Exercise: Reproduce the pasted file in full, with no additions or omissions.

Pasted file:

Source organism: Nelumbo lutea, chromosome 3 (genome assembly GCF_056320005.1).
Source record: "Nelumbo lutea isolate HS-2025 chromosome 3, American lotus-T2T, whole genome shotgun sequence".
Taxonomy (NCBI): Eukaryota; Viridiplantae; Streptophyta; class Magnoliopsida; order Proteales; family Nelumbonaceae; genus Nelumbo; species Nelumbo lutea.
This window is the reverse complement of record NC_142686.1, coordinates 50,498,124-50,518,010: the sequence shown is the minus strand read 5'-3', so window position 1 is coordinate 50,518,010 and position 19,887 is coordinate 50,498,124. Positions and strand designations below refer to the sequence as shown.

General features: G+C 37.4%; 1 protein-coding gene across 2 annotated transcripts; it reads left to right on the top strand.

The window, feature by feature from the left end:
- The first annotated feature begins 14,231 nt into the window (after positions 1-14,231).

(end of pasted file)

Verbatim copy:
Source organism: Nelumbo lutea, chromosome 3 (genome assembly GCF_056320005.1).
Source record: "Nelumbo lutea isolate HS-2025 chromosome 3, American lotus-T2T, whole genome shotgun sequence".
Taxonomy (NCBI): Eukaryota; Viridiplantae; Streptophyta; class Magnoliopsida; order Proteales; family Nelumbonaceae; genus Nelumbo; species Nelumbo lutea.
This window is the reverse complement of record NC_142686.1, coordinates 50,498,124-50,518,010: the sequence shown is the minus strand read 5'-3', so window position 1 is coordinate 50,518,010 and position 19,887 is coordinate 50,498,124. Positions and strand designations below refer to the sequence as shown.

General features: G+C 37.4%; 1 protein-coding gene across 2 annotated transcripts; it reads left to right on the top strand.

The window, feature by feature from the left end:
- The first annotated feature begins 14,231 nt into the window (after positions 1-14,231).